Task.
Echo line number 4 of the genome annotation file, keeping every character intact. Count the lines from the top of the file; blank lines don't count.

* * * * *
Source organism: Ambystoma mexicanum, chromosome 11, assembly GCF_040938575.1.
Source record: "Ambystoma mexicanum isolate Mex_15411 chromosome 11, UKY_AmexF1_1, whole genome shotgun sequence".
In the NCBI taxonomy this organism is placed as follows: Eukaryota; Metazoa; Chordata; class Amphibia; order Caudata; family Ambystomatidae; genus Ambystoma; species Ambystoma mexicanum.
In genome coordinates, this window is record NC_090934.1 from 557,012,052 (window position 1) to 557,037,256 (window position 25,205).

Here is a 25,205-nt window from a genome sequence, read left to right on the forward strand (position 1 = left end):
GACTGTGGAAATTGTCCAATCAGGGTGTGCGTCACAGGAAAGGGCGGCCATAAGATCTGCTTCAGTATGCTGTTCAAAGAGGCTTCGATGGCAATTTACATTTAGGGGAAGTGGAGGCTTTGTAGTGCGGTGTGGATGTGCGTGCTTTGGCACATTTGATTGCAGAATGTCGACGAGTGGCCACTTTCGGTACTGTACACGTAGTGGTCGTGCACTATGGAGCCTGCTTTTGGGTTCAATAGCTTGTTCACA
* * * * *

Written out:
In genome coordinates, this window is record NC_090934.1 from 557,012,052 (window position 1) to 557,037,256 (window position 25,205).